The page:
💡 TIP – You can save some time, and money, by staying in Selfoss or Hella, which are also located on the bus route.
- From Reykjavik: Landmannalaugar and Hot Springs
- Landmannalaugar : 4 hour hiking experience
- Landmannalaugar Super Jeep Tour
Where to stay at Landmannalaugar
If you’re doing a self-drive tour of Iceland it’s best to stay at the official Landmannalaugar campsite. It’s by far one of the most scenic campsites in entire Iceland and it’s also the starting point for all of the nearby hiking trails, including the Mount Blahnukur Hiking Trail.
The Iceland Touring Association (FÍ in Icelandic) offers visitors a hut for those planning to stay comfortably in Landmannalaugar. This hut has a total capacity to fit up to 78 people on a two-story cozy building. Don’t forget to bring your sleeping bag (and extra bedding if needed) as only a standard mattress will be provided at the hut.
Due to the increasingly high number of tourists each year, booking a spot in the mountain hut in advance has become mandatory. You can find more information on all of the available mountain huts and their capacity here.
If you are planning to camp in a tent, you could do so by paying an admission fee that will give you access to the showers and toilets. Right next to the hut you will find the service cabin that houses these services for all visitors. You should know that the ground is rough and mostly uneven, so try to find a spot previously occupied by someone else. Trying to pin down the tent pegs is an arduous task. It is always best to pin your tent along with flat, big and heavy rocks too as the wind may be really strong sometimes.
Bear in mind that even if you plan to camp on a tent or camper you must pay the service fee. This fee will give you access to the bathrooms and drinking water during your stay.
Currently, there is no need to book in advance for camping in the area. Make sure to bring all your equipment for eating and cooking as the hut facilities are off-limits for those staying in tents.
Services in Landmannalaugar
- Showers ISK 500 for 5 minutes (all visitors).
- Landmannalaugar hut ISK 9,000 per person (night).
- Landmannalaugar camping ISK 2,000 per person (night).
- Landmannalaugar Hiking Map ISK 300.
- Facility fee (use of toilets/grill but not overnight stay) ISK 500 per person.
- Toilet paper and soap are provided in the huts.
When to visit Landmannalaugar
If you want to go hiking in Landmannalaugar you have to visit during the summer months. Generally, the best time to visit Landmannalaugar is between late June to mid-September each year. I know it’s a small window but this is the only time that the F-roads are open.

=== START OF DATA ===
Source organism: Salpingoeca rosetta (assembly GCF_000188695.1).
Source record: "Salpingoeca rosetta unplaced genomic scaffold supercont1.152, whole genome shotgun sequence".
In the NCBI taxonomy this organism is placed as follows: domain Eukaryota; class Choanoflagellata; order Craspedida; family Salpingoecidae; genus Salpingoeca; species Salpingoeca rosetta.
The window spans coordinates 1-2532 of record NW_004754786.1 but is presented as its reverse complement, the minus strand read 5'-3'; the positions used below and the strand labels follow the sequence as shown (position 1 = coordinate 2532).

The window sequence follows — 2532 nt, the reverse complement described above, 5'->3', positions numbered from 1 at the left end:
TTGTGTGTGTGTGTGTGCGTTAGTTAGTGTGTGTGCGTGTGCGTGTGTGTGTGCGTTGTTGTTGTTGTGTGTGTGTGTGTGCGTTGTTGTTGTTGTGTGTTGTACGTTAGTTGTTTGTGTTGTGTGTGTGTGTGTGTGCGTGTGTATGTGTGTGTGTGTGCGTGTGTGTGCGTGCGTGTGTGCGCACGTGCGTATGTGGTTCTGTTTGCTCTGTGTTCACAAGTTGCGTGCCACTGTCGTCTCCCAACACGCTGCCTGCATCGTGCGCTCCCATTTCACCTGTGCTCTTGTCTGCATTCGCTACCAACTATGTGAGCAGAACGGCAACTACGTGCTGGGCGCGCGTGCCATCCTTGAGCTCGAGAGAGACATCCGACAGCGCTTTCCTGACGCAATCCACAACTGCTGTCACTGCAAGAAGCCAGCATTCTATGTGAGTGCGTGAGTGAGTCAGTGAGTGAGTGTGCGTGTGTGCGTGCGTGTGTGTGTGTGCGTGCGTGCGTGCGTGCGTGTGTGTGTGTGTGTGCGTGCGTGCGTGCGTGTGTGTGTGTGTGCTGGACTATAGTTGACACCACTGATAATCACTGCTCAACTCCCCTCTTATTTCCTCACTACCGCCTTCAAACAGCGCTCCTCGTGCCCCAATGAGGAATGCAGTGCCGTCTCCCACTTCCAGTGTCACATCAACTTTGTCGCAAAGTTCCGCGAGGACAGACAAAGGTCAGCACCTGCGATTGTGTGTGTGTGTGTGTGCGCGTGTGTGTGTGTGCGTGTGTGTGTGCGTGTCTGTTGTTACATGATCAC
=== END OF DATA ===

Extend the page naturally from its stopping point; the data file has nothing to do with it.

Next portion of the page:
Before and after these months the Icelandic highlands are covered in a thick layer of snow and you can only access them with a Super Jeep tour. The best way to get around then is by skiing or snowboarding.
Mount Blahnukur Hiking Trail Details
Hike Distance – 6.1km (3.8 miles). The hiking distance includes the full loop and the walk back to the campsite.
Hike Duration – 2,5 to 4 hours, depending on your pace and how many times you stop to take photos. You guessed right, it took us 4 hours to complete the entire trail ;).
Hike Difficulty – Mount Blahnukur, also known as the Blue Peak, is one of the toughest hikes in Landmannalaugar. There’s a steep incline to reach the top but the views that you’ll see along the way more than make up for it. After the ascend the trail is a lot easier and slowly descends back into the valley.
Elevation – 350 meters
My Experience on the Mount Blahnukur Trail
I always prefer hiking in the early morning so when planning our Landmannalaugar trek we decided to spend the night at the Landmannalaugar campsite and then get up bright and early.
After crossing both rivers we set up camp, cooked our dinner and admired one of the most beautiful sunsets I have ever seen. Iceland was really showing off that evening!
The next morning I rubbed the sleep out of my eyes, put on my game face, jumped into my hiking shoes and grabbed my trekking poles. My knee is still feeling a little sore from our adventure in the Balkan and I didn’t want to take any chances! So trekking poles it is!
We left the campground around 7am and everyone else was still sound asleep.
The start of the hiking trail was easy to find since there were a bunch of arrows put up right next to the main facilities at the campsite. I was feeling so damn excited! I had read several articles all proclaiming that the Mount Blahnukur trail was one of the best and most beautiful hikes in Landmannalaugar!
All we had to do was follow the yellow arrow and we would be on our way! And what made it even more easier is that Mount Blahnukur is very visible already from the campsite. It’s the tall blue grey mountain that you can spot behind the Landmannalaugar huts and if you look closely you can already see the hiking trail going up.
We followed the gravel road that lead us away from the Landmannalaugar huts and soon we had to cross a small bridge across a stream. In the distance we could see another arrow and this one lead us straight up to the hiking trail of Mount Blahnukur.
The trail itself consists of loose gravel and small rocks. Combine that with a pretty steep incline and it’s safe to say that I was very happy that I brought my trekking poles with me!
The first part of the trail is definitely the hardest. The incline is steep and there are a ton of switchbacks. But I didn’t even have time to feel the burn in my legs because the views simply kept on getting better and better.
Behind us we could see the Landmannalaugar campsite getting smaller and smaller and on the right we could see the Laugahraun lava field stretching as far as the eye could see. And on both sides we got a clear view of the rhyolite mountains with Mount Brennisteinsalda showing off its vibrant colors.